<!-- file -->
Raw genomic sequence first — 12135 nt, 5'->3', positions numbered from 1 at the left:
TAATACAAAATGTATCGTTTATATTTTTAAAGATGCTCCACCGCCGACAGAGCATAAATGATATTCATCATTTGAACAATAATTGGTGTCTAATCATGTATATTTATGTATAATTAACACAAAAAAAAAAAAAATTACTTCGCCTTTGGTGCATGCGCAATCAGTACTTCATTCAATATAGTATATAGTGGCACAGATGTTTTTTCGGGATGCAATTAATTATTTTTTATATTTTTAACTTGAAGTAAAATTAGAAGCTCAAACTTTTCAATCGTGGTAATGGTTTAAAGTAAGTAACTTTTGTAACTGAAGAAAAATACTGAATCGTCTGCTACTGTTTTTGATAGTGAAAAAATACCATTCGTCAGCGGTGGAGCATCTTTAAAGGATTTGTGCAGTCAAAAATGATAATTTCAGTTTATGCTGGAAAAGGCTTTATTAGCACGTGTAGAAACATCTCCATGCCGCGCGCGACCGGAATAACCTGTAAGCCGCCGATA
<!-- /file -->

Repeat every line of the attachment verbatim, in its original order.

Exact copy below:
Raw genomic sequence first — 12135 nt, 5'->3', positions numbered from 1 at the left:
TAATACAAAATGTATCGTTTATATTTTTAAAGATGCTCCACCGCCGACAGAGCATAAATGATATTCATCATTTGAACAATAATTGGTGTCTAATCATGTATATTTATGTATAATTAACACAAAAAAAAAAAAAATTACTTCGCCTTTGGTGCATGCGCAATCAGTACTTCATTCAATATAGTATATAGTGGCACAGATGTTTTTTCGGGATGCAATTAATTATTTTTTATATTTTTAACTTGAAGTAAAATTAGAAGCTCAAACTTTTCAATCGTGGTAATGGTTTAAAGTAAGTAACTTTTGTAACTGAAGAAAAATACTGAATCGTCTGCTACTGTTTTTGATAGTGAAAAAATACCATTCGTCAGCGGTGGAGCATCTTTAAAGGATTTGTGCAGTCAAAAATGATAATTTCAGTTTATGCTGGAAAAGGCTTTATTAGCACGTGTAGAAACATCTCCATGCCGCGCGCGACCGGAATAACCTGTAAGCCGCCGATA